VALLES  CALDERA

 

Northern New Mexico's Valles Caldera (aka Jemez Caldera) formed 1.1 million years ago, during the Early Pleistocene, after significant explosive ash & pyroclastic eruptions.  The large, ~empty magma chamber under the volcano collapsed, resulting in a very large surface depression.  The Valles Caldera is only the latest caldera to form in this area.  Volcanic activity here has been ongoing since the Late Miocene, and has continued since caldera collapse.  The samples shown below were produced by post-caldera volcanic events during the Middle and Late Pleistocene.

 

Valles Caldera (looking ~NNE)

 


 

Three Rhyolites Roadcut (above & below) along Rt. 4 near the southern margin of the Valles Caldera, northern New Mexico, USA (35 49' 41.48" N, 106 35' 32.07" W).  The three volcanic units exposed here have the same chemistry (rhyolitic), but are remarkably different in terms of rock texture and origin (eruptive style).  The blocky-weathering lower unit is the South Mountain Rhyolite (521 k.y.).  The whitish-gray, layered ash-pumice unit above that is the El Cajete Pumice (55-60 k.y.).  The blackish, blocky-weathering unit at the top is the Banco Bonito Obsidian (50-55 k.y.).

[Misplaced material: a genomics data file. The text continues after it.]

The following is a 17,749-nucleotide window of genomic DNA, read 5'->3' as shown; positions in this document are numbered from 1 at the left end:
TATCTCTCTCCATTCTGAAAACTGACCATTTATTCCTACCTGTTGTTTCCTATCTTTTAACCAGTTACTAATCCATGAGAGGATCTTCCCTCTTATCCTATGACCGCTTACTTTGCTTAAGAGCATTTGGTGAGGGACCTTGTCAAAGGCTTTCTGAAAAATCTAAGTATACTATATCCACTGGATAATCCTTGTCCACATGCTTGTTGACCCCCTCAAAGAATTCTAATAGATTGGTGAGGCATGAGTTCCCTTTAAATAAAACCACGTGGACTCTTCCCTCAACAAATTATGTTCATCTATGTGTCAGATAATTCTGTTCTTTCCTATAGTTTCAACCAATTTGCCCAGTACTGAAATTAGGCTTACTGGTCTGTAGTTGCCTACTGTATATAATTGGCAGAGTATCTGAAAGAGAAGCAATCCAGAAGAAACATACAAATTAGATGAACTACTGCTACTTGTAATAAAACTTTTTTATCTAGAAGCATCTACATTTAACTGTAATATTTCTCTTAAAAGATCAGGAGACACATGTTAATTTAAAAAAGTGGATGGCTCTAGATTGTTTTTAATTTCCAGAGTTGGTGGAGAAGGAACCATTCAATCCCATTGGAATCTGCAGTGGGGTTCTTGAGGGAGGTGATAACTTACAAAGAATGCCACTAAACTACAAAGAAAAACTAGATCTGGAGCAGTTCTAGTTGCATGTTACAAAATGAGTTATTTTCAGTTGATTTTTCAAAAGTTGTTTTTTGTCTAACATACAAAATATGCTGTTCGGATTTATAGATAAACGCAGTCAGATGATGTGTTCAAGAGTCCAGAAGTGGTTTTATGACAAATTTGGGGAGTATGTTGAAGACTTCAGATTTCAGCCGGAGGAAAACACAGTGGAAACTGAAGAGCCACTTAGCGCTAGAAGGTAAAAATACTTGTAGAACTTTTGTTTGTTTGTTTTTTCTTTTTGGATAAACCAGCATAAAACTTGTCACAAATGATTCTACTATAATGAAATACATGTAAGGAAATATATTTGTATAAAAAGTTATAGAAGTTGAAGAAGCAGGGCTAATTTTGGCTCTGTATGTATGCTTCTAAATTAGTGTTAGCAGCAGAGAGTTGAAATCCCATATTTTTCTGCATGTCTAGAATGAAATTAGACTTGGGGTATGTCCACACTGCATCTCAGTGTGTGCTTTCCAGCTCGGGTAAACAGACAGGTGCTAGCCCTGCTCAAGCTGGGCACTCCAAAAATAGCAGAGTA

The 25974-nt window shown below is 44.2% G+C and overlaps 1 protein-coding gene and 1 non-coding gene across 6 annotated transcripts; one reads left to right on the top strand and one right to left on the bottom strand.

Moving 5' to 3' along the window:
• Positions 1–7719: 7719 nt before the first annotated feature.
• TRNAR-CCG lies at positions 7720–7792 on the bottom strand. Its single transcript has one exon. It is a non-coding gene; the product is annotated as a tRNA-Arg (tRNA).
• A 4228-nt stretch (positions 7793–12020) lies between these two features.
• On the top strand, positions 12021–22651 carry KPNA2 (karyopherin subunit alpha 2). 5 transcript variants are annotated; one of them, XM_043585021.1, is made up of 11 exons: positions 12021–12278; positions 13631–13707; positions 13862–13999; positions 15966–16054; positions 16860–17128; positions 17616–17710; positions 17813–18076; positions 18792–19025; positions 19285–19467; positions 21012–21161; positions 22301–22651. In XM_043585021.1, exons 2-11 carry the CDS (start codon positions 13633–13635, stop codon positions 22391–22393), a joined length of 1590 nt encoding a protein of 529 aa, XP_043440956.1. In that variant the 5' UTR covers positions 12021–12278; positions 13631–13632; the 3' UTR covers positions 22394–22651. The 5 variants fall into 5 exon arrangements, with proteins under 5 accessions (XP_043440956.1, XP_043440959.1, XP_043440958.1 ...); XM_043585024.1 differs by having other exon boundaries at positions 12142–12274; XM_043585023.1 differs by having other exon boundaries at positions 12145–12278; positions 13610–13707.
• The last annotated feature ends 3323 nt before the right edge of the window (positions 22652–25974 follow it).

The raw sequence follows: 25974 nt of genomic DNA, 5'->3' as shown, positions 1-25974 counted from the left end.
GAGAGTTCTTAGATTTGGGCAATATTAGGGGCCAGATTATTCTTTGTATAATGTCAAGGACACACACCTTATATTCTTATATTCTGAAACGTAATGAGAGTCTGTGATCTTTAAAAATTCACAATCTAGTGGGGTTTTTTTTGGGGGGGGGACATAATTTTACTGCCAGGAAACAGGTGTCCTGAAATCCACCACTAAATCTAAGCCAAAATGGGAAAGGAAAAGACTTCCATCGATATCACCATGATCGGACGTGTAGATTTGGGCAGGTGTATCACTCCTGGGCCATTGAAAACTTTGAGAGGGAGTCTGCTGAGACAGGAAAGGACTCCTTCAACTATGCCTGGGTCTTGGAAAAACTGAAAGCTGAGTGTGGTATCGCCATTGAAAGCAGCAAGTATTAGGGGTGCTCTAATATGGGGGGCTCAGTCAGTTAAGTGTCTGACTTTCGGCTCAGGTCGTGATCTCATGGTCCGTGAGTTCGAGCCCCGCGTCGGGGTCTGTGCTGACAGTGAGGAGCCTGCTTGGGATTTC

Rhyolitic volcanic breccia (6.2 cm across at its widest) - this pyroclastic flow breccia is from the South Mountain Rhyolite.  It formed during the middle Middle Pleistocene, at about 521 k.y., from post-caldera volcanic activity at Valles Caldera.  This sample comes from the basal unit exposed in the Three Rhyolites roadcut shown above.

 


 

Rhyolitic pumice (specimen at left is 3.4 cm from top to bottom) - these pumice samples are from the El Cajete Pumice (see whitish middle unit in roadcut photo above).  Material from this unit represents air-fall pumice deposits and pyroclastic surge deposits.  The El Cajete Pumice was deposited during the Late Pleistocene, at about 55-60 k.y., from a volcanic center in the Valles Caldera.  This sample comes from a roadcut along the northern side of Rt. 4, ~3.9 miles east of the Three Rhyolites roadcut shown above (35 48' 55.94" N, 106 32' 40.64" W).

 


 

Porphyritic rhyolite obsidian (6.9 cm across at its widest) - this glassy lava flow sample is from the Banco Bonito Obsidian, one of several members of the Valles Rhyolite, which represents a series of Late Pleistocene, post-caldera volcanic eruptions.  The Banco Bonito Obsidian dates to about 50-55 k.y.  This sample comes from the upper unit exposed in the Three Rhyolites roadcut shown above.

 


 

 

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